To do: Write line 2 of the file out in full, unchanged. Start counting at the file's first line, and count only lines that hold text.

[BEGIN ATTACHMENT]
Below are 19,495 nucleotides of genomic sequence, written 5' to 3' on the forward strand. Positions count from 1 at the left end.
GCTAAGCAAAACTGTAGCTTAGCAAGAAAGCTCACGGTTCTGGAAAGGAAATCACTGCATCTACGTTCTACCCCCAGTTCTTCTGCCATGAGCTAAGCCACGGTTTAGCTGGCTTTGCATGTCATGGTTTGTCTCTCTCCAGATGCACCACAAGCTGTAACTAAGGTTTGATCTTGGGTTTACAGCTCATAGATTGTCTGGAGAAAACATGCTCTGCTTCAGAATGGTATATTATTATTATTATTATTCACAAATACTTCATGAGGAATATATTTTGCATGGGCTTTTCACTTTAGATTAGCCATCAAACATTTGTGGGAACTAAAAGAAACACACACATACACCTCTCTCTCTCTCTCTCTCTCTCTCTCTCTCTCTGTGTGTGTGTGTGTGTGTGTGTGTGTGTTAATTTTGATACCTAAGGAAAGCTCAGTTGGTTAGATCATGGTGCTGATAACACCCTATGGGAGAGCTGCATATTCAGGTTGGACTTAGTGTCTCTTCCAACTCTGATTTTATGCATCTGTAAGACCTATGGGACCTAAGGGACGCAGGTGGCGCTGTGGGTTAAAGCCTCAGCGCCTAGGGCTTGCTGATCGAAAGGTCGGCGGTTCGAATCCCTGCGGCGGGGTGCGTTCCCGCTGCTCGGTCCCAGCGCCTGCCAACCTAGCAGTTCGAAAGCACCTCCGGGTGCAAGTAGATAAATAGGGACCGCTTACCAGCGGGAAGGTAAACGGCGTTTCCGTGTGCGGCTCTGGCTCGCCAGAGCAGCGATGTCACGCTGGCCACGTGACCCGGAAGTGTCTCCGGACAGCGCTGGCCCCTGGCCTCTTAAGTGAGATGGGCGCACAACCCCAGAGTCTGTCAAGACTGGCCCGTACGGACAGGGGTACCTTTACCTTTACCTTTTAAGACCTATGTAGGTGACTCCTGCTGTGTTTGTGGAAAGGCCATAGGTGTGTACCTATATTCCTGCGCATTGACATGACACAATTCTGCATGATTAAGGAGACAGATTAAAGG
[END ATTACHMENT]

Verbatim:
GCTAAGCAAAACTGTAGCTTAGCAAGAAAGCTCACGGTTCTGGAAAGGAAATCACTGCATCTACGTTCTACCCCCAGTTCTTCTGCCATGAGCTAAGCCACGGTTTAGCTGGCTTTGCATGTCATGGTTTGTCTCTCTCCAGATGCACCACAAGCTGTAACTAAGGTTTGATCTTGGGTTTACAGCTCATAGATTGTCTGGAGAAAACATGCTCTGCTTCAGAATGGTATATTATTATTATTATTATTCACAAATACTTCATGAGGAATATATTTTGCATGGGCTTTTCACTTTAGATTAGCCATCAAACATTTGTGGGAACTAAAAGAAACACACACATACACCTCTCTCTCTCTCTCTCTCTCTCTCTCTCTCTCTGTGTGTGTGTGTGTGTGTGTGTGTGTGTTAATTTTGATACCTAAGGAAAGCTCAGTTGGTTAGATCATGGTGCTGATAACACCCTATGGGAGAGCTGCATATTCAGGTTGGACTTAGTGTCTCTTCCAACTCTGATTTTATGCATCTGTAAGACCTATGGGACCTAAGGGACGCAGGTGGCGCTGTGGGTTAAAGCCTCAGCGCCTAGGGCTTGCTGATCGAAAGGTCGGCGGTTCGAATCCCTGCGGCGGGGTGCGTTCCCGCTGCTCGGTCCCAGCGCCTGCCAACCTAGCAGTTCGAAAGCACCTCCGGGTGCAAGTAGATAAATAGGGACCGCTTACCAGCGGGAAGGTAAACGGCGTTTCCGTGTGCGGCTCTGGCTCGCCAGAGCAGCGATGTCACGCTGGCCACGTGACCCGGAAGTGTCTCCGGACAGCGCTGGCCCCTGGCCTCTTAAGTGAGATGGGCGCACAACCCCAGAGTCTGTCAAGACTGGCCCGTACGGACAGGGGTACCTTTACCTTTACCTTTTAAGACCTATGTAGGTGACTCCTGCTGTGTTTGTGGAAAGGCCATAGGTGTGTACCTATATTCCTGCGCATTGACATGACACAATTCTGCATGATTAAGGAGACAGATTAAAGG